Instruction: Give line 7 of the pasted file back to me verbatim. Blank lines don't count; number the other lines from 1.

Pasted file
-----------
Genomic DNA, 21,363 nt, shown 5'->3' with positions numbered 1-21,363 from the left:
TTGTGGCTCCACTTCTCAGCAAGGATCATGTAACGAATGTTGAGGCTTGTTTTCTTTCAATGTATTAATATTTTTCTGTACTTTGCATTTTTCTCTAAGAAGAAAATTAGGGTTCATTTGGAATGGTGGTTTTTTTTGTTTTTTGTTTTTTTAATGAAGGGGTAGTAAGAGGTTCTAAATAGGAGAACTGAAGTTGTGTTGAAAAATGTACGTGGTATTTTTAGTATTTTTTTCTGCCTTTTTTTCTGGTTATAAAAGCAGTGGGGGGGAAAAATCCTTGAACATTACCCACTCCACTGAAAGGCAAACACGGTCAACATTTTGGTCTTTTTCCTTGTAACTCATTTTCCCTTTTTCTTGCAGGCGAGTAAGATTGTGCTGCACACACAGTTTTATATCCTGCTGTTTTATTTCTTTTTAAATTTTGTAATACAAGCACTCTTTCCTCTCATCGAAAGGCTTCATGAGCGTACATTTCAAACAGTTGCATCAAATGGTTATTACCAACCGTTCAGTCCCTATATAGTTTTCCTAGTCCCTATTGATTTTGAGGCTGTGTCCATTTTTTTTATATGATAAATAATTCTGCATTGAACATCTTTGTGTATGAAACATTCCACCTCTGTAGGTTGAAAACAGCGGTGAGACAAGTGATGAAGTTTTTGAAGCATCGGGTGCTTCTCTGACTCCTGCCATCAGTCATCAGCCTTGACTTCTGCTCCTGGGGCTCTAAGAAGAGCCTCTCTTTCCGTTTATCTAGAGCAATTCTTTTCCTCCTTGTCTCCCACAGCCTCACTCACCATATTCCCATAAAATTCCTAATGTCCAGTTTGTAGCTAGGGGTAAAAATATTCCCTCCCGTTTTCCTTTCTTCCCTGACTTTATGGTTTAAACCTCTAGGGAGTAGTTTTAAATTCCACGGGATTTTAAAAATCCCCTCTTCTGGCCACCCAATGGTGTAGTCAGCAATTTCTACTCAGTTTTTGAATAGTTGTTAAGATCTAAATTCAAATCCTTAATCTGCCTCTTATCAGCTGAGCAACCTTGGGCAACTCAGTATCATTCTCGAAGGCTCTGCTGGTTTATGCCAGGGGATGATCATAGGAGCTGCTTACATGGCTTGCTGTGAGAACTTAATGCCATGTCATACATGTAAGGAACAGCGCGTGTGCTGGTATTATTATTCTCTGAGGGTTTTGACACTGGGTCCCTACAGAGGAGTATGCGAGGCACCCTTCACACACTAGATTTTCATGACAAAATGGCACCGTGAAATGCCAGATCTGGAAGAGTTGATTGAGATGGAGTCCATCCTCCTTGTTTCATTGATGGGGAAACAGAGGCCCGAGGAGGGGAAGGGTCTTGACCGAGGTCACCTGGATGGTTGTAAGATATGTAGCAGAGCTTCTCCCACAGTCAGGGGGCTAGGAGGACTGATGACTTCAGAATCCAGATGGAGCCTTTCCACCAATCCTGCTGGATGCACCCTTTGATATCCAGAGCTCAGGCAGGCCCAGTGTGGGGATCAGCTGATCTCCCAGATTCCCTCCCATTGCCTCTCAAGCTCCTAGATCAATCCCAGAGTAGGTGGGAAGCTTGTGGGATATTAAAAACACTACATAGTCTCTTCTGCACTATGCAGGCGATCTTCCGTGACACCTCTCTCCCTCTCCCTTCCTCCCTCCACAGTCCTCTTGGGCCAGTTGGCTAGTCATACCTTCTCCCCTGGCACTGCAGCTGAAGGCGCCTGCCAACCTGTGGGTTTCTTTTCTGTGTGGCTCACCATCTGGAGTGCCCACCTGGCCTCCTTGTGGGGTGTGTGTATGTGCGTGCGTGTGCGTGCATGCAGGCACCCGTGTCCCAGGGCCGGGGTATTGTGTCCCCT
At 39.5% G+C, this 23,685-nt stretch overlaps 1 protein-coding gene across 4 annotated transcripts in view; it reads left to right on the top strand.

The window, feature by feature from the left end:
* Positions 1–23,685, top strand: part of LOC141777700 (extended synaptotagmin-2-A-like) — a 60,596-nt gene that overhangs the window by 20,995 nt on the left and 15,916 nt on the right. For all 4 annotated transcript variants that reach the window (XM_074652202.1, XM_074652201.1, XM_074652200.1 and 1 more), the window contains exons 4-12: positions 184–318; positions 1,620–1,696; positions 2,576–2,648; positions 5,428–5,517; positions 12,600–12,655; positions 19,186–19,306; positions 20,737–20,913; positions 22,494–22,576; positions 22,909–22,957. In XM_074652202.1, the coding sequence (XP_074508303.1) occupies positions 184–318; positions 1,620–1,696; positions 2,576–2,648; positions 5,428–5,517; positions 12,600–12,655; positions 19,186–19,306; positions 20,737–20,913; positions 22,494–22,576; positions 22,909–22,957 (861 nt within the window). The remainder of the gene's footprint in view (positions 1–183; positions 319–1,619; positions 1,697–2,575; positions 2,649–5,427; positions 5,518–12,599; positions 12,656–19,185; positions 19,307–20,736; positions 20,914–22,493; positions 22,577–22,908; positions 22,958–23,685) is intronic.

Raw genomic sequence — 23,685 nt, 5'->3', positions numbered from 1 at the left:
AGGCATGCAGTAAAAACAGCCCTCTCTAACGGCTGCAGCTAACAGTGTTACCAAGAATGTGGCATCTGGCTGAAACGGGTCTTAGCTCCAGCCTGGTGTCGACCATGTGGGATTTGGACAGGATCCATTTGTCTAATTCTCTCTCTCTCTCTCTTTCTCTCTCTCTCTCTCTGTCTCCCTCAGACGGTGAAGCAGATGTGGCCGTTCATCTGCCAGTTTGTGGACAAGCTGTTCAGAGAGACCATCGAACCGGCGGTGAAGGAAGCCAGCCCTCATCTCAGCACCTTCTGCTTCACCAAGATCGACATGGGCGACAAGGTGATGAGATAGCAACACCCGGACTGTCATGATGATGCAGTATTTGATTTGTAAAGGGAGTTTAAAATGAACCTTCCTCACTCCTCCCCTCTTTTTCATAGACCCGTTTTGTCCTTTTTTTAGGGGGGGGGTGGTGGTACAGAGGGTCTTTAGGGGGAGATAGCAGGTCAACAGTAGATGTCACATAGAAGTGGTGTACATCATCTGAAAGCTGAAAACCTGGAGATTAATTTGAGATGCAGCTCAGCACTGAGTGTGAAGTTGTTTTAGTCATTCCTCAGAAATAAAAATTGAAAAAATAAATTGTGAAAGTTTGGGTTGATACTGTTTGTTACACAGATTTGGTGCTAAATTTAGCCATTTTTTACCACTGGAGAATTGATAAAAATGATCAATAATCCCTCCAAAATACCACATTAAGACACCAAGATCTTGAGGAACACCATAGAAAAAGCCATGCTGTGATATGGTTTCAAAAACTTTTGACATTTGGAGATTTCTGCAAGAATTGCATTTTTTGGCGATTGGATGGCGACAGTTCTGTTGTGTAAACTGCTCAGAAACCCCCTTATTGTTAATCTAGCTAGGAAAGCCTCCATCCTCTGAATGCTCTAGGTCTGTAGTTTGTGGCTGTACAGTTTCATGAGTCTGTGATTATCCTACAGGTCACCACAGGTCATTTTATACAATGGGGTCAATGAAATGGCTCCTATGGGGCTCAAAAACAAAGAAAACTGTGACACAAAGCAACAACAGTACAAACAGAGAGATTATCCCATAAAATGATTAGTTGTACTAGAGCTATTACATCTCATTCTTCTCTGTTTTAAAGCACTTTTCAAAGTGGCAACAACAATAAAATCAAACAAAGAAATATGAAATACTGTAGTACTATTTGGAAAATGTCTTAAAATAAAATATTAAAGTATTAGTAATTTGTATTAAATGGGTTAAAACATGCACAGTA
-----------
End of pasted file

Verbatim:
AGGCATGCAGTAAAAACAGCCCTCTCTAACGGCTGCAGCTAACAGTGTTACCAAGAATGTGGCATCTGGCTGAAACGGGTCTTAGCTCCAGCCTGGTGTCGACCATGTGGGATTTGGACAGGATCCATTTGTCTAATTCTCTCTCTCTCTCTCTTTCTCTCTCTCTCTCTCTGTCTCCCTCAGACGGTGAAGCAGATGTGGCCGTTCATCTGCCAGTTTGTGGACAAGCTGTTCAGAGAGACCATCGAACCGGCGGTGAAGGAAGCCAGCCCTCATCTCAGCACCTTCTGCTTCACCAAGATCGACATGGGCGACAAGGTGATGAGATAGCAACACCCGGACTGTCATGATGATGCAGTATTTGATTTGTAAAGGGAGTTTAAAATGAACCTTCCTCACTCCTCCCCTCTTTTTCATAGACCCGTTTTGTCCTTTTTTTAGGGGGGGGGTGGTGGTACAGAGGGTCTTTAGGGGGAGATAGCAGGTCAACAGTAGATGTCACATAGAAGTGGTGTACATCATCTGAAAGCTGAAAACCTGGAGATTAATTTGAGATGCAGCTCAGCACTGAGTGTGAAGTTGTTTTAGTCATTCCTCAGAAATAAAAATTGAAAAAATAAATTGTGAAAGTTTGGGTTGATACTGTTTGTTACACAGATTTGGTGCTAAATTTAGCCATTTTTTACCACTGGAGAATTGATAAAAATGATCAATAATCCCTCCAAAATACCACATTAAGACACCAAGATCTTGAGGAACACCATAGAAAAAGCCATGCTGTGATATGGTTTCAAAAACTTTTGACATTTGGAGATTTCTGCAAGAATTGCATTTTTTGGCGATTGGATGGCGACAGTTCTGTTGTGTAAACTGCTCAGAAACCCCCTTATTGTTAATCTAGCTAGGAAAGCCTCCATCCTCTGAATGCTCTAGGTCTGTAGTTTGTGGCTGTACAGTTTCATGAGTCTGTGATTATCCTACAGGTCACCACAGGTCATTTTATACAATGGGGTCAATGAAATGGCTCCTATGGGGCTCAAAAACAAAGAAAACTGTGACACAAAGCAACAACAGTACAAACAGAGAGATTATCCCATAAAATGATTAGTTGTACTAGAGCTATTACATCTCATTCTTCTCTGTTTTAAAGCACTTTTCAAAGTGGCAACAACAATAAAATCAAACAAAGAAATATGAAATACTGTAGTACTATTTGGAAAATGTCTTAAAATAAAATATTAAAGTATTAGTAATTTGTATTAAATGGGTTAAAACATGCACAGTA